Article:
Provincetown, the popular tourist destination on the tip of Cape Cod, has reissued its mask mandate, more than three months after it downgraded it to an advisory.
The indoor mask mandate was originally instituted on July 25 after a unanimous vote by the Board of Selectmen and Health Board in order to quickly address growing health concerns over the Cape town's cluster that was first discovered after the Fourth of July.
It was rescinded on Aug. 31 and replaced with a public health advisory, with Town Manager Alex Morse citing positive downward trends in the COVID case numbers and positivity rates. At the time, Morse said they would consider reenacting the indoor mask mandate if data warranted.
Now, more than 3.5 months later, Morse said Provincetown's mask advisory is shifting back to an indoor masking mandate, citing an uptick in case counts locally and hospital capacities in the region. He said the decision is being made out of an abundance of caution.
The mandate goes into effect at 12 a.m. on Tuesday, Dec. 21, and requires masks to be worn at all indoor public spaces in town.
Additionally, Morse said adults will be required to show proof of vaccination against COVID-19 in order to enter certain indoor spaces, including indoor dining, bars and nightclubs, indoor fitness and indoor entertainment venues.
Forms of acceptable proof include: a CDC vaccination card; a digital image of your CDC card; an image of any official immunization record; or any other COVID vaccine verification app.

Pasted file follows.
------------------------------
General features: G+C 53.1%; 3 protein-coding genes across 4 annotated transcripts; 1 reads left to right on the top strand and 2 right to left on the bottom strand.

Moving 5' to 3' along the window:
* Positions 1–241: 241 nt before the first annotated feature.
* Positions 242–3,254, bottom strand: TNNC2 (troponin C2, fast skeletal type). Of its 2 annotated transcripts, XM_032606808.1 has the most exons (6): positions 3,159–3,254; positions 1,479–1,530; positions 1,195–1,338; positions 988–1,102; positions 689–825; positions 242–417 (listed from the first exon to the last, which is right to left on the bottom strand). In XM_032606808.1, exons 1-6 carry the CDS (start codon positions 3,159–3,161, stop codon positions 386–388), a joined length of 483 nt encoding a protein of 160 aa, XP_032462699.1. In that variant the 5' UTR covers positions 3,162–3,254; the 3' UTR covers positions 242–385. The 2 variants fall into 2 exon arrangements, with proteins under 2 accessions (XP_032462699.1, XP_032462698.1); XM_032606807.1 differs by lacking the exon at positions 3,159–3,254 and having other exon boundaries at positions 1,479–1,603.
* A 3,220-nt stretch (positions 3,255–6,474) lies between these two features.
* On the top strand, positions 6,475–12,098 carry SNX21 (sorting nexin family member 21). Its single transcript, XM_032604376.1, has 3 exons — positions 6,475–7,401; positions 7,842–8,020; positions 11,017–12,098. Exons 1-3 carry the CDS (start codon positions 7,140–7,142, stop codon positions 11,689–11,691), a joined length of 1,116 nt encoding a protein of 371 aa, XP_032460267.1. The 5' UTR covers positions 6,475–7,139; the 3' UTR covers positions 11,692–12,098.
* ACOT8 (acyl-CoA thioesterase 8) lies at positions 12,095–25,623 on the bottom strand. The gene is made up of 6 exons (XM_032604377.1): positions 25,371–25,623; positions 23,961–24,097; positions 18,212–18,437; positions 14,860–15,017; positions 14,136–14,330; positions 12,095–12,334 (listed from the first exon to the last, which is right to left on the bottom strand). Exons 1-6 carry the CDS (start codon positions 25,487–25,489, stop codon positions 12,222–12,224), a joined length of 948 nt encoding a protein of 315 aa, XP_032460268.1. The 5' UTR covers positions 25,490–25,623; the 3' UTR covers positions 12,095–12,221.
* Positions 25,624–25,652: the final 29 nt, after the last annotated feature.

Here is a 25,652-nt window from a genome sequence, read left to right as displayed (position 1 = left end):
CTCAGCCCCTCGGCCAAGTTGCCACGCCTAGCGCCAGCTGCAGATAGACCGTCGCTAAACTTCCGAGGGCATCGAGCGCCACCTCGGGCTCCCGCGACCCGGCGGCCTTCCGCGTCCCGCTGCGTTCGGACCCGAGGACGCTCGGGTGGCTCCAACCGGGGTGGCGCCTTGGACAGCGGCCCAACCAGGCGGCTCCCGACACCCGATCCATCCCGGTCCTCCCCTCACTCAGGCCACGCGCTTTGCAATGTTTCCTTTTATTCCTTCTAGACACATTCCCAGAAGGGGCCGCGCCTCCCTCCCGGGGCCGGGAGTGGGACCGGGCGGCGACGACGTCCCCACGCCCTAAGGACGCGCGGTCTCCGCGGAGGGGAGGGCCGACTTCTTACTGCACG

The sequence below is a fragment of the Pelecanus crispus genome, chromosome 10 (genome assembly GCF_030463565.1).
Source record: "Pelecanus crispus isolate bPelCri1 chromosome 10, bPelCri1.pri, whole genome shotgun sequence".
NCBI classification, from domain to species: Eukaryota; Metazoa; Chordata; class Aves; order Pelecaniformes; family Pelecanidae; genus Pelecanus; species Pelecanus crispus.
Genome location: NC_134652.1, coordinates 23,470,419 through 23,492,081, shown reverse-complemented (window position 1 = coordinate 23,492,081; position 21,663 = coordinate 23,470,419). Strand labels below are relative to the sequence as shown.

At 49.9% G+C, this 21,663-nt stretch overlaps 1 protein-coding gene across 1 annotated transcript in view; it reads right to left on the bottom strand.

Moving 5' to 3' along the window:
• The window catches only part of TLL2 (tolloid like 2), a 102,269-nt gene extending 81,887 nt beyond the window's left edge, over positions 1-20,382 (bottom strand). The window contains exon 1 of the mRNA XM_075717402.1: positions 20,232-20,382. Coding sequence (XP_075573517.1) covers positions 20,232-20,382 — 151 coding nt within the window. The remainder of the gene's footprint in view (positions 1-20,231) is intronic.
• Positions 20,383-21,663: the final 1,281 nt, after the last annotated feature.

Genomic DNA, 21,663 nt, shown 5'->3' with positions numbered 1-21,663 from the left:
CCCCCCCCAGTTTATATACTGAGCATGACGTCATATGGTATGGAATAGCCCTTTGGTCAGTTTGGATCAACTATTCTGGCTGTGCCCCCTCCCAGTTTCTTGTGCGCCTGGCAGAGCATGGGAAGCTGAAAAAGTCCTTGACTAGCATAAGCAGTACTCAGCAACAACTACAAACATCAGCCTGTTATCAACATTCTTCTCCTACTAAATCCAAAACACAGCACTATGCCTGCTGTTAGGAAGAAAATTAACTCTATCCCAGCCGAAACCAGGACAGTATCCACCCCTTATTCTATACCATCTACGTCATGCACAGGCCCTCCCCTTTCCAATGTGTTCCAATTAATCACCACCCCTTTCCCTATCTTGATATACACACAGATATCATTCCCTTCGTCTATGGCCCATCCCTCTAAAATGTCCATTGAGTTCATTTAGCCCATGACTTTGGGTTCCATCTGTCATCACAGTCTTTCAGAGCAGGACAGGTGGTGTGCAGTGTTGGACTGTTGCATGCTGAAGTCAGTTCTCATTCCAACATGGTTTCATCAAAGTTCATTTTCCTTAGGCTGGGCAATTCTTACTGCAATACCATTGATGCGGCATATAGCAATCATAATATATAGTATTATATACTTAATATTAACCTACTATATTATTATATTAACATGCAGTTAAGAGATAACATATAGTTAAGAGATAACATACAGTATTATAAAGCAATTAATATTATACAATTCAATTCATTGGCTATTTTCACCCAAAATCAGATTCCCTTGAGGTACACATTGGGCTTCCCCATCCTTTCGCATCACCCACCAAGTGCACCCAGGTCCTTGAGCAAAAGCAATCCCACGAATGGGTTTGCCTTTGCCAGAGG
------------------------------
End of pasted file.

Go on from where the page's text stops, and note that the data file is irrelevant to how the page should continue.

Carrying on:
Employees working in those spaces will also be required to be vaccinated. Those who are unvaccinated will have a short grace period to complete vaccination; the first dose must be done by Jan. 15, with the second shot by Feb. 15, 2022.
Morse said covered businesses will be responsible for checking proof of vaccination and posting a notice about the COVID-19 vaccine requirement.
The town manager's announcement comes the same day that Boston Mayor Michelle Wu announced a plan to require proof of COVID-19 vaccination at indoor dining, fitness and entertainment locations.
Wu's plan also included a vaccination requirement for all city workers. The drastic move is intended to curb the recent surge in coronavirus cases across the city.
Cases have been spiking across the state in recent weeks. On Friday, Massachusetts health officials reported another 6,345 new confirmed COVID-19 cases -- the most in one day since Jan. 9, at which time the winter surge was receding, according to state data.
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Provincetown saw a dramatic rise in cases following Fourth of July festivities, with the cluster jumping to 931 COVID cases on July 30. According to an internal report by the CDC, findings from the investigation into the town's outbreak helped formulate the agency's decision to recommend that all Americans, even if they are vaccinated, wear masks indoors.
For his part, Morse has said that Provincetown's cluster highlighted the effectiveness of the COVID-19 vaccine. Among those living in Massachusetts who were associated with the Cape town's cluster, the majority were fully vaccinated and reported mild symptoms of the disease.
"While our cluster impacted over 1,000 people, less than ten required hospitalization and no one lost their life," Morse detailed at the time.